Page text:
TNMH resources including IOC, VANOC, City of Vancouver and more

Independent Reporters Guide to 2010 on Rabble.ca

IOC’s Internet Guidelines for Written Press and other Non-Rights Holding Media (.pdf)

2010Vanfan’s Olympic Venue map

Vancouver wi-fi map (thanks Noah)

Vancouver host city “getting around”

Co-working spaces

For media makers needing a desk and/or equipment, physical work space is abundant – here are a few to investigate:

BOB co-working centre – Building Opportunities through Business program has a drop-in co-working space and is hosting some CODE activities

Network Hub – a entreptrenuraial co-working space renting desks by hour or month

W2’s Media Arts Centre (also hosting the Legal Observers program) – call for pricing details

BC International Media Centre – run by the provincial secretariat and hosting some accredited trad. and social media outlets

Beyond these resources are dozens of coffee shops, bars and studios from which to work – see wi-fi map.

Publishing outlets

Several Vancouver-centric media outlets are welcoming writers, photographers to publish content to their communities – inclusion in this list is not necessarily an endorsement, research to find a publishing home which best fits for your interests and work.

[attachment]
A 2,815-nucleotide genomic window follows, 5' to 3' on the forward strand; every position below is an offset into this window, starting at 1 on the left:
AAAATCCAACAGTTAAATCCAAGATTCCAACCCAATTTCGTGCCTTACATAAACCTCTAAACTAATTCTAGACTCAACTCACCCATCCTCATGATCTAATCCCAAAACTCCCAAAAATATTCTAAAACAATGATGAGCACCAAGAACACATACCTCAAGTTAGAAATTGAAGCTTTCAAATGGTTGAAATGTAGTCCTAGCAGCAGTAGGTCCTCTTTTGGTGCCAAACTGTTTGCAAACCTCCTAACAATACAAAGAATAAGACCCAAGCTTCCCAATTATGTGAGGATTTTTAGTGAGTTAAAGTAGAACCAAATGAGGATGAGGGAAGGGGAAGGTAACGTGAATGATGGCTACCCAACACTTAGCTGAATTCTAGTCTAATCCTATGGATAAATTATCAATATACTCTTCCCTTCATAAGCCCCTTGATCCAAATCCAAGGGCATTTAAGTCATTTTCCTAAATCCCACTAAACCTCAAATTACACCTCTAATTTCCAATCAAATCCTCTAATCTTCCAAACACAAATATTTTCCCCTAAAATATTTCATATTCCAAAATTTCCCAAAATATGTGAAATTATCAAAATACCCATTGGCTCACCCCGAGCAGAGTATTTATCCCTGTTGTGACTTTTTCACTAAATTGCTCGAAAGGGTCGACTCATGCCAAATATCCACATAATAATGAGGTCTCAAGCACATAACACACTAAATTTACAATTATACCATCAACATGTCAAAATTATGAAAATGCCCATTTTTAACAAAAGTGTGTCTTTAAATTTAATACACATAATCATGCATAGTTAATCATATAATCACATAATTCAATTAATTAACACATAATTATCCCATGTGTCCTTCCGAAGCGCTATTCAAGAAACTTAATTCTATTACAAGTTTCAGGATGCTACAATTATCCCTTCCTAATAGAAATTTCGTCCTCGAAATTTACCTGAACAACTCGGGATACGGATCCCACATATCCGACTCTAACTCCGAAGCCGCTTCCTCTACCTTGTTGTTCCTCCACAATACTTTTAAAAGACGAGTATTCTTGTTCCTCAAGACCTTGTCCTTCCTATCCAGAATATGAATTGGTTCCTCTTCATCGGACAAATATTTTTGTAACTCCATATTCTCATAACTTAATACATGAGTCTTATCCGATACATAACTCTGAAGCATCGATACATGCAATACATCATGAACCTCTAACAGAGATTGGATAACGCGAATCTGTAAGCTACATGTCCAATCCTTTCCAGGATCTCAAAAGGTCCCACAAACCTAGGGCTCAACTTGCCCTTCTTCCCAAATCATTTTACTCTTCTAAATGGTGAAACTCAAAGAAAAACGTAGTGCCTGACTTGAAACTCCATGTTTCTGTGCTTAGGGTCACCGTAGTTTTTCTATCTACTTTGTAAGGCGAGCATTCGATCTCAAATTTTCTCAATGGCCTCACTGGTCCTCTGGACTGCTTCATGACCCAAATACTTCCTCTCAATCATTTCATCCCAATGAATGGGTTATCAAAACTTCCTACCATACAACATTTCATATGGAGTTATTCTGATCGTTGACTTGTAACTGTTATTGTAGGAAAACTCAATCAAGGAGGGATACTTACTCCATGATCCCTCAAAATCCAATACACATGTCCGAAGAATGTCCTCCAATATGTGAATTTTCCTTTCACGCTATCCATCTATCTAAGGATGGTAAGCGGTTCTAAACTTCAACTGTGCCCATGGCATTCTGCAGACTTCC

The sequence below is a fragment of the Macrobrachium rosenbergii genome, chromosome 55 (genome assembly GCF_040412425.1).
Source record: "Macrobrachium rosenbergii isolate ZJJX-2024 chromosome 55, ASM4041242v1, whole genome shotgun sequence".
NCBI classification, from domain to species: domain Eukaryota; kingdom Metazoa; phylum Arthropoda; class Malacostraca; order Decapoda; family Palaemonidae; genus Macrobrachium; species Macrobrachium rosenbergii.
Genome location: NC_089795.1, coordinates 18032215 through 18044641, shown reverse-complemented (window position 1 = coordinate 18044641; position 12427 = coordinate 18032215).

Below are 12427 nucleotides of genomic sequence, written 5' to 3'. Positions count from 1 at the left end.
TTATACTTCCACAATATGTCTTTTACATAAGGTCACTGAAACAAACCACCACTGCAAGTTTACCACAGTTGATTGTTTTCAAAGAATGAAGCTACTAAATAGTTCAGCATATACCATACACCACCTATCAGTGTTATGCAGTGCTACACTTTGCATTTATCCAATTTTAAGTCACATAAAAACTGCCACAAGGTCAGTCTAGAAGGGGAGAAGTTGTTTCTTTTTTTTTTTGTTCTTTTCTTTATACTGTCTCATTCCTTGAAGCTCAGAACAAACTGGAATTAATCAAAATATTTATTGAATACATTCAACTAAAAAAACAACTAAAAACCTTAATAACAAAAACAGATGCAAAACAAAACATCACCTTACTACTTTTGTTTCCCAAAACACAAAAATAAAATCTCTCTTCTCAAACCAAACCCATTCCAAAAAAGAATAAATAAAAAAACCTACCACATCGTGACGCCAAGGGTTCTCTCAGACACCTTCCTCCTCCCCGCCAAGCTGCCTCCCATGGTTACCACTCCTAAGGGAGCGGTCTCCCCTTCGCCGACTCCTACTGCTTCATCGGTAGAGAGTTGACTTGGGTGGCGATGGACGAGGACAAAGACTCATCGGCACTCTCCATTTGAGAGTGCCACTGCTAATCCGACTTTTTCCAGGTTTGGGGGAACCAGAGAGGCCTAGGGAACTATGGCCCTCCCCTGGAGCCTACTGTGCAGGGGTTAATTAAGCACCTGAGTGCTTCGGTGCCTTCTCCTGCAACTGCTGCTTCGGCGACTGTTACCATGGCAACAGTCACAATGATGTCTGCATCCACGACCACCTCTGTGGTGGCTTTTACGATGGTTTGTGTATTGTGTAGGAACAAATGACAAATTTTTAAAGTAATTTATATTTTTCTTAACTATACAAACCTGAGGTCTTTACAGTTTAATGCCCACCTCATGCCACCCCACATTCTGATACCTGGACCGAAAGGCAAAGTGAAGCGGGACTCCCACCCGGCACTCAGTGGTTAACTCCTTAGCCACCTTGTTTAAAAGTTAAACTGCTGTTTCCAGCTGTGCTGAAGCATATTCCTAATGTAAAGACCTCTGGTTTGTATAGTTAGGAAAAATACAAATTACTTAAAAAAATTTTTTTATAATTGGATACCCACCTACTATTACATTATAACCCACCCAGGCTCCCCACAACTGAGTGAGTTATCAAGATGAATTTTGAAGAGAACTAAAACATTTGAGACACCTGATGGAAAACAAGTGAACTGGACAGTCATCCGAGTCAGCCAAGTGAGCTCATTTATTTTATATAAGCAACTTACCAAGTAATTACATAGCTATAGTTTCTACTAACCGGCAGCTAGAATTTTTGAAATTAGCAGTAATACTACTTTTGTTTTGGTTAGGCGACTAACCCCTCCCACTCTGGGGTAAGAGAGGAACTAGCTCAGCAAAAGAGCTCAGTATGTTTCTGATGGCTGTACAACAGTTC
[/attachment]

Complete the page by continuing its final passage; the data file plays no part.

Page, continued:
Vancouver Observer Olympics – Contribute

Rabble.ca – Interested in covering the 2010 Olympic Games? email: editor [@] rabble.ca

Now Public Olympics channel + photo pool

Orato – hiring online journalists

Media Co-Op /Dominion Olympics

Get your own free WordPress blog

Bonus reading

Bob Mackin’s 2010 Gold Rush – reporter with full access and experience covering Olympic Games

Kris Krug “Doin’ it for the love – Reflection on the future” essay from Journalism that Matters conference

Vancouver blogger Miss 604’s Olympic coverage

@KK Vancouver 2010 Olympics Twitter list

“Social Media and the Olympics” panel video from Northern Voice

Vancouver 2010 Olympics Roundtable video

OlyBlog.com – Maurice Cardinal’s punditry

TNMH social bookmarks on Delicious

Stay in Touch

Social search for “True North Media House” and/or “TNMH”  content (RSS)

Public Mailing list group

TNMH Twitter

TNMH Media contact

Extra Thanks

Along with other organizational compatriots who contributed in meaningful ways along the journey, Sixty4Media.com and Catalyst Internet contributed key design and development efforts, consider these fine companies for your web development needs.

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British Columbia International Media Centre


The 2010 Winter Games will welcome media from around the world to a state-of-the-artunaccredited British Columbia International Media Centre (BCMC) at the heart of downtown Vancouver in Robson Square Plaza. The BCMC will be open to serve media from February 1 to February 28, 2010.